Originally created 10/03/00

State courts reverse judge's decisions

Finding that his actions had violated the rights of two people in unrelated cases Monday, the state's Court of Appeals and Supreme Court reversed the chief judge of the Augusta Judicial Circuit.

In an opinion released Monday, the Georgia Supreme Court reversed the conviction of Larry Marion Paul, ruling Judge William M. Fleming Jr. acted improperly while presiding over a trial.

"We have reviewed the trial judge's questions and comments and concluded that he took a prosecutorial role in the trial of the case, and intimated his opinion as to the credibility of witnesses and the guilt of the defendant," the justices wrote.

A Richmond County Superior Court jury convicted Mr. Paul, now 54, of aggravated assault and possession of a knife during the commission of a crime. The jury found Mr. Paul guilty but mentally ill in the Jan. 25, 1997, stabbing of Charles Veazy. In February 1999, Judge Fleming sentenced Mr. Paul to serve 13 years in prison.

Judge Fleming's actions during the trial, according to the Supreme Court, "seriously affected the fairness, integrity, and public reputation of these judicial proceedings."

In a second opinion released Monday by the Court of Appeals of the State of Georgia, the court ordered the immediate release of a woman Judge Fleming had ordered jailed last month.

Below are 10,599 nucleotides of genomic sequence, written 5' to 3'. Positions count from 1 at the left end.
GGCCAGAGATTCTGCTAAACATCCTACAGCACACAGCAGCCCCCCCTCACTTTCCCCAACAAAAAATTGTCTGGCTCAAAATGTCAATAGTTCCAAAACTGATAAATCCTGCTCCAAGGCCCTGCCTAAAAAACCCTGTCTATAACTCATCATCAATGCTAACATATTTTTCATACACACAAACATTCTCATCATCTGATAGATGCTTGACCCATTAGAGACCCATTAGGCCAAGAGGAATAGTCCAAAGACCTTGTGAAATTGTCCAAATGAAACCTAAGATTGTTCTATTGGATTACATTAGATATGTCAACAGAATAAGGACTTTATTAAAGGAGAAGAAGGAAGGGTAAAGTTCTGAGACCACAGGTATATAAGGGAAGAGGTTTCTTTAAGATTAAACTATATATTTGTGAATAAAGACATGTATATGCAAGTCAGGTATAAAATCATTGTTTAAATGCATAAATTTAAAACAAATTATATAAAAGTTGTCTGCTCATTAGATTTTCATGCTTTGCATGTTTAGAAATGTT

The Appeals Court granted defense attorney Joe Neal Jr.'s emergency motion on behalf of Genine Maria Urquahart, who is facing a charge of theft in Columbia County Superior Court. Ms. Urquahart filed notice of an intent to present an insanity defense, and at a Sept. 8 hearing, Judge Fleming ordered Ms. Urquahart immediately jailed, revoking her bond, and ordered her commitment to a mental hospital.

"The court acted completely without authority in ordering the confinement. No statute, regulation, or case law allows a court to so summarily order the confinement and commitment of an individual who has chosen to exercise her right to present a defense of insanity. The fundamental concepts of due process and presumption of innocence are clearly violated by such actions," the Appeals Court's order reads.

Reach Sandy Hodson at (706) 823-3226.


Trending this week:


© 2017. All Rights Reserved.    | Contact Us